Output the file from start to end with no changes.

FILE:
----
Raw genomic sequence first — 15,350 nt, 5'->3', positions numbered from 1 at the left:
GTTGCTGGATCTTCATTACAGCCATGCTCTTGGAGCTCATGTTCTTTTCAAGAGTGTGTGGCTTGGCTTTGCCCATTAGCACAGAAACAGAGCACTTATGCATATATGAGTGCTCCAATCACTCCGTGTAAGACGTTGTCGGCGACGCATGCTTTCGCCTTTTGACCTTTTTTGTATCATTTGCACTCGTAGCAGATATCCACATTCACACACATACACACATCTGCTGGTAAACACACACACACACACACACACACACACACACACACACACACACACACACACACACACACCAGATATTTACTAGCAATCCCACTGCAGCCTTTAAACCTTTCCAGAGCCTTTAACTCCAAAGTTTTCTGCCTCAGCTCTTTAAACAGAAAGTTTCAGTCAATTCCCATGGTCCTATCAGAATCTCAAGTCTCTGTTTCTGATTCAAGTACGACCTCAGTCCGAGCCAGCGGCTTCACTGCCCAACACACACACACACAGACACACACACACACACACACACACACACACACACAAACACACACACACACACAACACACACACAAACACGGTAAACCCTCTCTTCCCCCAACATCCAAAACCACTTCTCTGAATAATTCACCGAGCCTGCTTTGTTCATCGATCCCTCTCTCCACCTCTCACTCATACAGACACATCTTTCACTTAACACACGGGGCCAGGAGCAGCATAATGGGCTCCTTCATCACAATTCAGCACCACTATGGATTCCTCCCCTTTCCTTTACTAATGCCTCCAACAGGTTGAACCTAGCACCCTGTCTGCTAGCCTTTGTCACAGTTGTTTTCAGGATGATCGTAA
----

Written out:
Raw genomic sequence first — 15,350 nt, 5'->3', positions numbered from 1 at the left:
GTTGCTGGATCTTCATTACAGCCATGCTCTTGGAGCTCATGTTCTTTTCAAGAGTGTGTGGCTTGGCTTTGCCCATTAGCACAGAAACAGAGCACTTATGCATATATGAGTGCTCCAATCACTCCGTGTAAGACGTTGTCGGCGACGCATGCTTTCGCCTTTTGACCTTTTTTGTATCATTTGCACTCGTAGCAGATATCCACATTCACACACATACACACATCTGCTGGTAAACACACACACACACACACACACACACACACACACACACACACACACACACACACACACACCAGATATTTACTAGCAATCCCACTGCAGCCTTTAAACCTTTCCAGAGCCTTTAACTCCAAAGTTTTCTGCCTCAGCTCTTTAAACAGAAAGTTTCAGTCAATTCCCATGGTCCTATCAGAATCTCAAGTCTCTGTTTCTGATTCAAGTACGACCTCAGTCCGAGCCAGCGGCTTCACTGCCCAACACACACACACACAGACACACACACACACACACACACACACACACACACAAACACACACACACACACAACACACACACAAACACGGTAAACCCTCTCTTCCCCCAACATCCAAAACCACTTCTCTGAATAATTCACCGAGCCTGCTTTGTTCATCGATCCCTCTCTCCACCTCTCACTCATACAGACACATCTTTCACTTAACACACGGGGCCAGGAGCAGCATAATGGGCTCCTTCATCACAATTCAGCACCACTATGGATTCCTCCCCTTTCCTTTACTAATGCCTCCAACAGGTTGAACCTAGCACCCTGTCTGCTAGCCTTTGTCACAGTTGTTTTCAGGATGATCGTAA